In Case Elon’s SNL Effect Extends To Stocks

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Elon Musk in costume from Saturday Night Live. 

The Funniest Thing About Saturday Night Live

Before Elon Musk hosted Saturday Night Live, market technician extraordinaire Tim Knight, host of the Slope of Hope blog, offered the following scenario. 

So far, numbers 1-3 have transpired. Below, we’ll look at a couple of ways of hedging Tesla (TSLA) in case #4 transpires.

As it happened, Musk not only didn’t pump Doge on Saturday night, but calling it a “hustle”. The crypto coin subsequently tumbled from its highs overnight. 

Tim Knight quipped later the drop in Doge was the funniest part of the show. 

Why Should Tesla Drop Because Of SNL?

Why should shares of Tesla drop because of the lackluster performance of its CEO/”Technoking” on Saturday Night Live? They shouldn’t, but we live in crazy times. Why should a cryptocurrency drop because of Musk’s performance? R.W. Baird market strategist Michael Antonelli put it as well as anyone: 

The Crypto-Stock Connection

In our last post talking about crypto and Tesla (Tesla To Dogecoin: Rotation Or Simulation?), we raised the prospect that speculative fervor in crypto might have syphoned off some investor enthusiasm for cult stocks like Tesla. In that post, we also mentioned Roko Mijic, who, in an odd twist suggesting this all might be a simulation, is responsible for creating the happy family below.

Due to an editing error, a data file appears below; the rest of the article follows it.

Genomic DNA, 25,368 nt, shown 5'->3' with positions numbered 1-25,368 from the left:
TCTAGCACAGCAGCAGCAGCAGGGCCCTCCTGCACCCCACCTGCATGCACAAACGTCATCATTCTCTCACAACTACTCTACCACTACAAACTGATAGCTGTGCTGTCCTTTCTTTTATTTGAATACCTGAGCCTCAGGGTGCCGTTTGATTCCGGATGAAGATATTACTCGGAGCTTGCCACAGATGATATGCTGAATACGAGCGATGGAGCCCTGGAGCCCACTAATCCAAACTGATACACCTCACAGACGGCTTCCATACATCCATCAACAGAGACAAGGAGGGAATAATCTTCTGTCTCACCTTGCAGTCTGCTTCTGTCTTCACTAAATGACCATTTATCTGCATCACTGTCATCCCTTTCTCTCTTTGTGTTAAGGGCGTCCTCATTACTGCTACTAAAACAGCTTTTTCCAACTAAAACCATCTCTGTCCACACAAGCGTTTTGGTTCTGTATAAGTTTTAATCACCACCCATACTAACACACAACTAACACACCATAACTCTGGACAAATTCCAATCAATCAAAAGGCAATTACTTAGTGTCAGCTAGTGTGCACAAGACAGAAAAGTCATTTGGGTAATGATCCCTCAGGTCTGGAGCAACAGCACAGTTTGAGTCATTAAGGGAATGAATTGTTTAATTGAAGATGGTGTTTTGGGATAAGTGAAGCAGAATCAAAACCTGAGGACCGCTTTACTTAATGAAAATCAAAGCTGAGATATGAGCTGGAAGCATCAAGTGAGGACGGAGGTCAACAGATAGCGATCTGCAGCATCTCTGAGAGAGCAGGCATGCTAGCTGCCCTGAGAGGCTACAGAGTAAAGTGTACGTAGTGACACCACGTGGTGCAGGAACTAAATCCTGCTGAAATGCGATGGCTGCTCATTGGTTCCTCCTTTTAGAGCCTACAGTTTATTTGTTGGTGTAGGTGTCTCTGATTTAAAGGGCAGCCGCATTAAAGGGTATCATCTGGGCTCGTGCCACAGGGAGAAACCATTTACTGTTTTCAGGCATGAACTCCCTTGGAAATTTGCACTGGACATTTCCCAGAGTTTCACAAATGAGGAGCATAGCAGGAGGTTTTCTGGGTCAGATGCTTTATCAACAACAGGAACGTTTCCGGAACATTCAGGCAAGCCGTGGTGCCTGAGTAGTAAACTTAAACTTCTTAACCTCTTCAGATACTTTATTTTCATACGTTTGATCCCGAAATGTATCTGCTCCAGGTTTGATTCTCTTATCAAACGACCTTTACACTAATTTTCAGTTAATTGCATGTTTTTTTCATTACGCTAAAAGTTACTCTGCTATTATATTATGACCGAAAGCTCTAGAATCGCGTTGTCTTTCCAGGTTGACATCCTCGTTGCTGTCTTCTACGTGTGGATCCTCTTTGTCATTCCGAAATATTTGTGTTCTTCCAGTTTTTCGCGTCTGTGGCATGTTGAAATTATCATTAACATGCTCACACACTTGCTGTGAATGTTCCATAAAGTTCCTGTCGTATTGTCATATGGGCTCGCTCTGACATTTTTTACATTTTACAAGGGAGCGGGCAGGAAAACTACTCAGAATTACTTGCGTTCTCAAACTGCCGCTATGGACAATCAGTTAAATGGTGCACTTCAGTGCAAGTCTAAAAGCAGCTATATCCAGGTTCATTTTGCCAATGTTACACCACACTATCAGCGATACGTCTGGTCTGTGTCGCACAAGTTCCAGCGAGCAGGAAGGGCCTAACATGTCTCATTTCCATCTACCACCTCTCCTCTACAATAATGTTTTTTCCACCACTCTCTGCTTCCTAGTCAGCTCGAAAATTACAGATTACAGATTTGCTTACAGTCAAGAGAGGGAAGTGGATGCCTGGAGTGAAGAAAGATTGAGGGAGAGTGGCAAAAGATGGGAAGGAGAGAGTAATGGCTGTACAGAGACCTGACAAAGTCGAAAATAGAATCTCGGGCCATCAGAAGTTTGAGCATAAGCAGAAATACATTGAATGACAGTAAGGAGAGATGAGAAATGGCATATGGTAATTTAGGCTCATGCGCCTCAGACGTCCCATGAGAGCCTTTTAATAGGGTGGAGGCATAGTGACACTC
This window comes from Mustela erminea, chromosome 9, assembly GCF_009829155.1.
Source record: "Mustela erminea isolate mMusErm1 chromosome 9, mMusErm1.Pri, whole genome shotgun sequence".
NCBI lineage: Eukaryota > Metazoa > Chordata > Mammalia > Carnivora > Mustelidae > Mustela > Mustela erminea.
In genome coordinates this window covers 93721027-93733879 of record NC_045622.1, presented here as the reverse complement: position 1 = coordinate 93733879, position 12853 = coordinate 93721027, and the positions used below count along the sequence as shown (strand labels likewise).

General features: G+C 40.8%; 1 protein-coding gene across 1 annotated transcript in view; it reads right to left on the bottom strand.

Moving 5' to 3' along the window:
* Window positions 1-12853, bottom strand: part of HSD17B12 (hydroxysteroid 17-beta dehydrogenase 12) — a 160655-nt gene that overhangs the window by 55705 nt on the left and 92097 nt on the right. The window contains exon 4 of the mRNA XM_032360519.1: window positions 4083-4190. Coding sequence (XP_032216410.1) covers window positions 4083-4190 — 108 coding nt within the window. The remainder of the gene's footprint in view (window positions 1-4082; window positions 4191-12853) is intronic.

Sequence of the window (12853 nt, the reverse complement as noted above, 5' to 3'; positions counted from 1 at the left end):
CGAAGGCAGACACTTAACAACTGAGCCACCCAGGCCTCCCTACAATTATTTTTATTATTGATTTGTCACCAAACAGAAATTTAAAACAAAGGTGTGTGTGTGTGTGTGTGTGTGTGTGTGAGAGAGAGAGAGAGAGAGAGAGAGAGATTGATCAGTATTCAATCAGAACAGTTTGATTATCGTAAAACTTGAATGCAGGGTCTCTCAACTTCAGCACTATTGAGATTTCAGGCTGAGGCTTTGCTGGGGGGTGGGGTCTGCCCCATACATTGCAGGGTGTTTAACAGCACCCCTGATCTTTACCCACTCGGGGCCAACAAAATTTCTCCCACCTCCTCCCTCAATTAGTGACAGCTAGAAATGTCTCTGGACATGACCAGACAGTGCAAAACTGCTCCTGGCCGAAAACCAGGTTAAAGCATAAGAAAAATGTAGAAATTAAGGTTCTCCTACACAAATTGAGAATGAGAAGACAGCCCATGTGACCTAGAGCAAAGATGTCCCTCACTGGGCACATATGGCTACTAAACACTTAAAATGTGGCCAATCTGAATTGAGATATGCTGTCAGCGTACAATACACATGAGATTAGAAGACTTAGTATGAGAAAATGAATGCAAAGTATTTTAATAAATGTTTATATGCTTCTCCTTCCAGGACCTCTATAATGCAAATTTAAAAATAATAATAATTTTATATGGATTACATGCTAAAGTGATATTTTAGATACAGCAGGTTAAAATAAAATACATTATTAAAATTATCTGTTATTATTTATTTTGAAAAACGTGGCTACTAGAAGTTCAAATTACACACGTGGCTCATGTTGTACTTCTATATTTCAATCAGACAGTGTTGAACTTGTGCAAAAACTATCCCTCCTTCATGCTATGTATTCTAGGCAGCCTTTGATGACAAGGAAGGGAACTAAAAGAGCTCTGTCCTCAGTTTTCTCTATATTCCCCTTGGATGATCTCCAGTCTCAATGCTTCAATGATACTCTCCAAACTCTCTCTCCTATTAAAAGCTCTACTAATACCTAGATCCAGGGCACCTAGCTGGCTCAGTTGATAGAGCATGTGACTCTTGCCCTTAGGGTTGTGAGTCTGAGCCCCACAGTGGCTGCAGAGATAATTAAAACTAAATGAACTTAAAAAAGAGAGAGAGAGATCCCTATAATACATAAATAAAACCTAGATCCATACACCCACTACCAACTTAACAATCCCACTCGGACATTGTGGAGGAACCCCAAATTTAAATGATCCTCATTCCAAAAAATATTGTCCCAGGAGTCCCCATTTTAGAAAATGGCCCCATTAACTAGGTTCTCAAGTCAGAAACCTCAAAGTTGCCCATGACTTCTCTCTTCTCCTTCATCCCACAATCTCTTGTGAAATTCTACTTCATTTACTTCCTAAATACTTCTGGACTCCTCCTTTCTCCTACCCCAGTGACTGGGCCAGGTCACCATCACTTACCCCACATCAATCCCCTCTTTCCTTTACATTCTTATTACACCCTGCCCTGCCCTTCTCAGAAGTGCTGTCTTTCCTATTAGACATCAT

Grimes, Elon Musk, and their son X AE A-XII in Starbase, Texas (photo tweeted by Musk).

On Sunday, Mijic scoffed at a Twitter thread by crypto skeptic Stephen Diehl, but it occurred to us that some of the same skepticism could apply to stocks. 

Maybe that’s another way the eventual popping of the crypto bubble could spill over to stocks. In a previous post (How The Next Crash Happens), we speculated that companies putting crypto on their balance sheets before the crypto bubble pops could lead to a market crash, but we didn’t consider the psychological spillover of young investors wondering whether, like cryptocurrencies, stocks were also offered to the public for reasons other than making their buyers rich. With all that in mind, here’s our look at hedging Tesla. 

Limiting Your Risk In Tesla

Like Cathie Wood’s flagship Ark Innovation Fund (ARKK) which we looked at last week (Wood Versus Wood), Tesla is expensive to hedge with optimal put options, but inexpensive to hedge with optimal collars. We used our hedging app to scan for both in the video below.

We looked at options expiring closest to six months out for both ETFs, but if you’re considering adding either to your portfolio and your time horizon is different, you can of course use a similar approach with closer or further out options expiration dates.